It's like a church in the countryside. Blue carpets, whitewashed walls. Quiet. Reminds me of Great Amwell, when I was little. Those church services. Cool air, best behaviour. Mum in her blue hat and gloves, nudging us if we fidgeted. Smell of incense and lilies. Running my fingernail along the cracks and seams in the woodwork of the pew, until the wax came out in little crumbly dark brown curls. A nudge from Mum, if she noticed. Staring at the brass plaque on the wall at the end of our pew: three old-fashioned knights, with their hands in praying positions and their toes pointing down. The knight in the middle didn't have a head. Did that mean he died by having his head cut off? Grownups coughing and throat-clearing, then all responding at once, a murmurous chorus. The Collect for the Day. The Creed. The Vicar with his bulbous head, protruding lips, sad bloodshot eyes. Doing that funny sing-song voice: The Lord be with you. And with thy spirit. Life up your hearts. We lift them up to the Lord. Let us give thanks to the Lord our God. It is meet and right so to do. It is very meet, right, at all times and in all places... It's amazing how much I can remember.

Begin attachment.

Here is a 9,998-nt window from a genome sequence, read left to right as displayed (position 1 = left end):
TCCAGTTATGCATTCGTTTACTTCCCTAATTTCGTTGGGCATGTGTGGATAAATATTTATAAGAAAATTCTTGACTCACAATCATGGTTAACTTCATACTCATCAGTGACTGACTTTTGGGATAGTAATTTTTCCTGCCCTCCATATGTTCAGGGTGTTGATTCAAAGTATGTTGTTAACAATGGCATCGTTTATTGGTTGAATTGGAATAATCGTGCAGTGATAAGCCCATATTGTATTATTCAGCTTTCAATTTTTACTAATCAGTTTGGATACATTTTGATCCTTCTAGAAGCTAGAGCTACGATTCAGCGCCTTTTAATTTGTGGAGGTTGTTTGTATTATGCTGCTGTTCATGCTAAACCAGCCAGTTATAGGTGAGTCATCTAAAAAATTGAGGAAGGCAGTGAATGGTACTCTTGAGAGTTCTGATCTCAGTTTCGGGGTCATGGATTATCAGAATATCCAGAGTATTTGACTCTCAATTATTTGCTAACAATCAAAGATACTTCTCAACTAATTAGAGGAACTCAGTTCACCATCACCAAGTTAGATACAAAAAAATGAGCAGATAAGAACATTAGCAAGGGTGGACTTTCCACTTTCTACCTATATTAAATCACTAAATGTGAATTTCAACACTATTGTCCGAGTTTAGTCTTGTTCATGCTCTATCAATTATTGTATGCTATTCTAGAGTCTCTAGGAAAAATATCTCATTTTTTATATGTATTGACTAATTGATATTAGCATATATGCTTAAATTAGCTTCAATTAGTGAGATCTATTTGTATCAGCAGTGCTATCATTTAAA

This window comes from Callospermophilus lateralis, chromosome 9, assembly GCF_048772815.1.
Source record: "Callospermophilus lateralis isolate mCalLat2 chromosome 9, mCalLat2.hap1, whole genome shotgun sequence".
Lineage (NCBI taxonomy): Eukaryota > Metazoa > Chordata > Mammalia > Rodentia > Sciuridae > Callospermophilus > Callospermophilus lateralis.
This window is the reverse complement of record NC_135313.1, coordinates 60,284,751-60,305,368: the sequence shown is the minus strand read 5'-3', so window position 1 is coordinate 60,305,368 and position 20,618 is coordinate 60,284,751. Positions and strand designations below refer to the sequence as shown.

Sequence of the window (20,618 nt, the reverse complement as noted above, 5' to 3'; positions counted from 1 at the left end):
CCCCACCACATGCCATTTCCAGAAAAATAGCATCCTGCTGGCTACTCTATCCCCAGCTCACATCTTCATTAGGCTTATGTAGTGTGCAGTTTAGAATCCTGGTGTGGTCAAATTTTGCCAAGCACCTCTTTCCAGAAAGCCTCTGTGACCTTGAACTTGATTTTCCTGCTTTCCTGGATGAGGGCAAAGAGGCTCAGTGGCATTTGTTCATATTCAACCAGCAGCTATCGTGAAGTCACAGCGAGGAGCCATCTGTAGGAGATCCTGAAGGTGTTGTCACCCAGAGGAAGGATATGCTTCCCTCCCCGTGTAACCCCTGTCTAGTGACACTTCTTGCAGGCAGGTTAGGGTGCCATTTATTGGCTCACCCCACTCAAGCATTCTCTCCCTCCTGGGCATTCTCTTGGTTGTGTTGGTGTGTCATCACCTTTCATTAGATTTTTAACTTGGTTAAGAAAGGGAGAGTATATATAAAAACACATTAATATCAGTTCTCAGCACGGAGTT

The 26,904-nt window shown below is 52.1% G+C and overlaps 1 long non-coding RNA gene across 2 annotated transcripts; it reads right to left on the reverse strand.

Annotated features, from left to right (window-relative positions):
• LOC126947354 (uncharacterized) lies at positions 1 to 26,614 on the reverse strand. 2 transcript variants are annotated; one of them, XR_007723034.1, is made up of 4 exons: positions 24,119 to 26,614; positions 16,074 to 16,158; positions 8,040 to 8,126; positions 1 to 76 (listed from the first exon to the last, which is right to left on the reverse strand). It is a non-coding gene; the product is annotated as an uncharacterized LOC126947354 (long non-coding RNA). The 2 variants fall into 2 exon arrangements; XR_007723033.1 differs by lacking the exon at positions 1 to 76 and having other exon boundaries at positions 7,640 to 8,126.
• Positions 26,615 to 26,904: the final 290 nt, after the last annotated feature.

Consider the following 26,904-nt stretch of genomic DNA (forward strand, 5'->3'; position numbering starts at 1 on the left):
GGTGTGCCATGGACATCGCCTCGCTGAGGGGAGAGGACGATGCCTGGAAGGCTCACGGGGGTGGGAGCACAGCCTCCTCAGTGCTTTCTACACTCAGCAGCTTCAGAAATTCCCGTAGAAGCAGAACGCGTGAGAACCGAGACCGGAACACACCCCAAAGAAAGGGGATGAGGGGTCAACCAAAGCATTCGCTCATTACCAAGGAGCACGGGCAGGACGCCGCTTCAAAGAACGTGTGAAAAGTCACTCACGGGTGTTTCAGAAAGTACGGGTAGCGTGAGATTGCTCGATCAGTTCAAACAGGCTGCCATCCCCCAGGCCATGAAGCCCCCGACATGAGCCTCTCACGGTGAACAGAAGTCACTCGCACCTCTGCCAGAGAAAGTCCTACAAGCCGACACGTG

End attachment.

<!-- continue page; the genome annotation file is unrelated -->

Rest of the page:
Walking to the church from school, down a steep path under the trees, two by two, which was called a crocodile. Form up in a crocodile, children. I'm next to Andrew Gordon. The path green with moss, greenish light filtering through the leaves, and a damp greenish smell. A man digging a grave next to the path, shoulder-deep when he stood up, disappearing when he stooped for the next spadeful. A big pile of earth alongside. My brother came and found me. That's Dad's grave, he said. Come and have a look. So we went. Is that my Dad's grave? my brother asked the man. I don't know whose it is. Has it taken you long to dig? It's taken me all morning, said the man, and I haven't finished yet. You could smell the soil.

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